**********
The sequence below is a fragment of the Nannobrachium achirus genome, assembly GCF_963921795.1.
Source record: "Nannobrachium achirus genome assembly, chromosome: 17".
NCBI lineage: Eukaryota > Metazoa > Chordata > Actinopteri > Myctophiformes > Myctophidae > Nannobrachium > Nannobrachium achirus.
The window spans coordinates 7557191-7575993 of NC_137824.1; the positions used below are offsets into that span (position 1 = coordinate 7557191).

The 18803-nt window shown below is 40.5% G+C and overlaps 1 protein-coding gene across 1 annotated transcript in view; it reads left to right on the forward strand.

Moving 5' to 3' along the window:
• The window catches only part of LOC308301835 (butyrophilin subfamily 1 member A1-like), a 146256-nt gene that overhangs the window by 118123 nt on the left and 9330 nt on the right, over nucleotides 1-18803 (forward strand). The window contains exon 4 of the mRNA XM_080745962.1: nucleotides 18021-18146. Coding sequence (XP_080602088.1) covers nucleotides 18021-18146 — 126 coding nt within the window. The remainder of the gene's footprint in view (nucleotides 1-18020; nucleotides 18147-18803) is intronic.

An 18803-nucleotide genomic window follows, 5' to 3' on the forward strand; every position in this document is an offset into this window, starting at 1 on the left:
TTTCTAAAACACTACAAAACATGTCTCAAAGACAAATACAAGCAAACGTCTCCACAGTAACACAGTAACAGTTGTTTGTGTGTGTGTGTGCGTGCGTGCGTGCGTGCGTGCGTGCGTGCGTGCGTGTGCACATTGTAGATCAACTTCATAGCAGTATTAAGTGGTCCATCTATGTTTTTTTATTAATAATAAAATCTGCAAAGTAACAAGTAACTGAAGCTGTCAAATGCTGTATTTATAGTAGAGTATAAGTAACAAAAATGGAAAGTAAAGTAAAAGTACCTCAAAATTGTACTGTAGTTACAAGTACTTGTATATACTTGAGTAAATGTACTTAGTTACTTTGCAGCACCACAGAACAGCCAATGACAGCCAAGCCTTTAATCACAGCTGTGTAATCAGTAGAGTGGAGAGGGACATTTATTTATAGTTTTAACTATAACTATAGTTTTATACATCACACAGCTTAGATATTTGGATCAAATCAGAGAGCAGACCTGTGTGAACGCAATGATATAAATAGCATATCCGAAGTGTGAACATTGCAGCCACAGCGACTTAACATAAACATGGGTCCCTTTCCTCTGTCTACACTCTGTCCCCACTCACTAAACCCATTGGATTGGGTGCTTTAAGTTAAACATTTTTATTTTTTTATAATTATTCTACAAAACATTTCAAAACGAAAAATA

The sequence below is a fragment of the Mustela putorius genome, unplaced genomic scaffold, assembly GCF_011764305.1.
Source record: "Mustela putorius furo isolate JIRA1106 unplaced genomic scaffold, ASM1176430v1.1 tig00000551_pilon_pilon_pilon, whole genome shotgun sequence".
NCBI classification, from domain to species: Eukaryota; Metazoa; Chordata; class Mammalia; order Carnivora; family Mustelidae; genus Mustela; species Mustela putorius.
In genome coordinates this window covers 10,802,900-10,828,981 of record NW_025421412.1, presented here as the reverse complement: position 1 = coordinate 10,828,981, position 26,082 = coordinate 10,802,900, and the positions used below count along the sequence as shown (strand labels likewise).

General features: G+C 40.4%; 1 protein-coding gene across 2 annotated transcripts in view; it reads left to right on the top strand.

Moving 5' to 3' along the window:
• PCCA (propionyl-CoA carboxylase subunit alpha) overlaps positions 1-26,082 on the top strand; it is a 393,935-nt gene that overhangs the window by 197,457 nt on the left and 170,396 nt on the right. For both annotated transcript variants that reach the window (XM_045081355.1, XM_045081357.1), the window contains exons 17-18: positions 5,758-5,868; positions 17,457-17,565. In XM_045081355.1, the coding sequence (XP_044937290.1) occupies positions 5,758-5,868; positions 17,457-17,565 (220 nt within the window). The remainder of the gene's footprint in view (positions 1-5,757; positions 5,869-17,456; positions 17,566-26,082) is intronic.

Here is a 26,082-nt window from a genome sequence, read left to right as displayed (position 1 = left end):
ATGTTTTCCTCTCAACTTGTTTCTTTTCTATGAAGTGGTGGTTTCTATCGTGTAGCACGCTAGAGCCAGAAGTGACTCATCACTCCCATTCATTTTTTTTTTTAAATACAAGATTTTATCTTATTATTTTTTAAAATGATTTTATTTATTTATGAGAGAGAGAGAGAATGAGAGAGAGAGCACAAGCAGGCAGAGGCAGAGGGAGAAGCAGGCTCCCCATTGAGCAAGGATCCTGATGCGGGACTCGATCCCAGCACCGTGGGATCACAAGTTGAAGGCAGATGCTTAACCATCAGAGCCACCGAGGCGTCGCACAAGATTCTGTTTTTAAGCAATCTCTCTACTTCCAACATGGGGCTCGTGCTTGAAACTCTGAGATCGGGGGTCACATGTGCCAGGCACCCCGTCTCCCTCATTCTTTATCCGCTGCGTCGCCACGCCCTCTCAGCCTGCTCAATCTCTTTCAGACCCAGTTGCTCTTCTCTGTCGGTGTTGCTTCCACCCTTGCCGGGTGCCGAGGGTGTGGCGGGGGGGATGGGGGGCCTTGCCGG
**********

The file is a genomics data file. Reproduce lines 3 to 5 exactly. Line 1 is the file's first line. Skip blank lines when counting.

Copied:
NCBI lineage: Eukaryota > Metazoa > Chordata > Actinopteri > Myctophiformes > Myctophidae > Nannobrachium > Nannobrachium achirus.
The window spans coordinates 7557191-7575993 of NC_137824.1; the positions used below are offsets into that span (position 1 = coordinate 7557191).

The 18803-nt window shown below is 40.5% G+C and overlaps 1 protein-coding gene across 1 annotated transcript in view; it reads left to right on the forward strand.